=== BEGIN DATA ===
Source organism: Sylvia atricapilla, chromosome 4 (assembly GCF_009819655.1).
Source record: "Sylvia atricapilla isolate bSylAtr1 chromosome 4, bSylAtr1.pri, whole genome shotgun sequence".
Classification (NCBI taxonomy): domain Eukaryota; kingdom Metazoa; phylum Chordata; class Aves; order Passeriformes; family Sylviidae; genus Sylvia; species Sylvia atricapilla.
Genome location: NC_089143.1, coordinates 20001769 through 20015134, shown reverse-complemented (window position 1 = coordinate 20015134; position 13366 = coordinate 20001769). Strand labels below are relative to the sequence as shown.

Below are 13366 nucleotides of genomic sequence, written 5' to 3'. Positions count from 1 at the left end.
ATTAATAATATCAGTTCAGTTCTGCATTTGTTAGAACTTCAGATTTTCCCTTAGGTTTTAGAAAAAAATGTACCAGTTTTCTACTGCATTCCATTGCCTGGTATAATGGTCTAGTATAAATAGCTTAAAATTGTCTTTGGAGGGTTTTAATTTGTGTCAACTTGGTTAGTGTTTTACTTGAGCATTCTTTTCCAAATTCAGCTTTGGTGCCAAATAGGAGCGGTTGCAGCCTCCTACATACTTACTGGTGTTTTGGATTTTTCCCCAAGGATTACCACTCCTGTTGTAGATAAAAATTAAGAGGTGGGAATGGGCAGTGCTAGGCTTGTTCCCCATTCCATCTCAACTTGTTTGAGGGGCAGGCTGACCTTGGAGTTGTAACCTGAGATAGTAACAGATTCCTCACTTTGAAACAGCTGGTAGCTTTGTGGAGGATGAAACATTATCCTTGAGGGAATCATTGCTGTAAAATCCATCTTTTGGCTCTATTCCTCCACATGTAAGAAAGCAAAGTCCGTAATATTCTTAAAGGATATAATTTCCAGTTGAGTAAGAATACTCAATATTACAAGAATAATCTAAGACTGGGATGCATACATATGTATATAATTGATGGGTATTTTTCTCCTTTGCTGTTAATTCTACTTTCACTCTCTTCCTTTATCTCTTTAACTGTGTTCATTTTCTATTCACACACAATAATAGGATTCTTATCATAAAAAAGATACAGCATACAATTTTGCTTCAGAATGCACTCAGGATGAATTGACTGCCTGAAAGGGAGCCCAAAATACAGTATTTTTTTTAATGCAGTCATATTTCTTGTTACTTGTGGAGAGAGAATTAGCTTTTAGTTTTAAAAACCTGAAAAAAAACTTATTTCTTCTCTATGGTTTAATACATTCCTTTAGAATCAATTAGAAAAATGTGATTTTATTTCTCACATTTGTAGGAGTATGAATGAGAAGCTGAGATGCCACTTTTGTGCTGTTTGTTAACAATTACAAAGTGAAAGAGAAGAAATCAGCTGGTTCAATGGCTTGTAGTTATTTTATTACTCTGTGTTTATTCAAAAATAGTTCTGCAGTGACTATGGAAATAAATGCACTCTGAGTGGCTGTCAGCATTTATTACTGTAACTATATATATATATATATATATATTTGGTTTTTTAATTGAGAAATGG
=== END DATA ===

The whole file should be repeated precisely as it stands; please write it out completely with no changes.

Source organism: Sylvia atricapilla, chromosome 4 (assembly GCF_009819655.1).
Source record: "Sylvia atricapilla isolate bSylAtr1 chromosome 4, bSylAtr1.pri, whole genome shotgun sequence".
Classification (NCBI taxonomy): domain Eukaryota; kingdom Metazoa; phylum Chordata; class Aves; order Passeriformes; family Sylviidae; genus Sylvia; species Sylvia atricapilla.
Genome location: NC_089143.1, coordinates 20001769 through 20015134, shown reverse-complemented (window position 1 = coordinate 20015134; position 13366 = coordinate 20001769). Strand labels below are relative to the sequence as shown.

Below are 13366 nucleotides of genomic sequence, written 5' to 3'. Positions count from 1 at the left end.
ATTAATAATATCAGTTCAGTTCTGCATTTGTTAGAACTTCAGATTTTCCCTTAGGTTTTAGAAAAAAATGTACCAGTTTTCTACTGCATTCCATTGCCTGGTATAATGGTCTAGTATAAATAGCTTAAAATTGTCTTTGGAGGGTTTTAATTTGTGTCAACTTGGTTAGTGTTTTACTTGAGCATTCTTTTCCAAATTCAGCTTTGGTGCCAAATAGGAGCGGTTGCAGCCTCCTACATACTTACTGGTGTTTTGGATTTTTCCCCAAGGATTACCACTCCTGTTGTAGATAAAAATTAAGAGGTGGGAATGGGCAGTGCTAGGCTTGTTCCCCATTCCATCTCAACTTGTTTGAGGGGCAGGCTGACCTTGGAGTTGTAACCTGAGATAGTAACAGATTCCTCACTTTGAAACAGCTGGTAGCTTTGTGGAGGATGAAACATTATCCTTGAGGGAATCATTGCTGTAAAATCCATCTTTTGGCTCTATTCCTCCACATGTAAGAAAGCAAAGTCCGTAATATTCTTAAAGGATATAATTTCCAGTTGAGTAAGAATACTCAATATTACAAGAATAATCTAAGACTGGGATGCATACATATGTATATAATTGATGGGTATTTTTCTCCTTTGCTGTTAATTCTACTTTCACTCTCTTCCTTTATCTCTTTAACTGTGTTCATTTTCTATTCACACACAATAATAGGATTCTTATCATAAAAAAGATACAGCATACAATTTTGCTTCAGAATGCACTCAGGATGAATTGACTGCCTGAAAGGGAGCCCAAAATACAGTATTTTTTTTAATGCAGTCATATTTCTTGTTACTTGTGGAGAGAGAATTAGCTTTTAGTTTTAAAAACCTGAAAAAAAACTTATTTCTTCTCTATGGTTTAATACATTCCTTTAGAATCAATTAGAAAAATGTGATTTTATTTCTCACATTTGTAGGAGTATGAATGAGAAGCTGAGATGCCACTTTTGTGCTGTTTGTTAACAATTACAAAGTGAAAGAGAAGAAATCAGCTGGTTCAATGGCTTGTAGTTATTTTATTACTCTGTGTTTATTCAAAAATAGTTCTGCAGTGACTATGGAAATAAATGCACTCTGAGTGGCTGTCAGCATTTATTACTGTAACTATATATATATATATATATATATTTGGTTTTTTAATTGAGAAATGG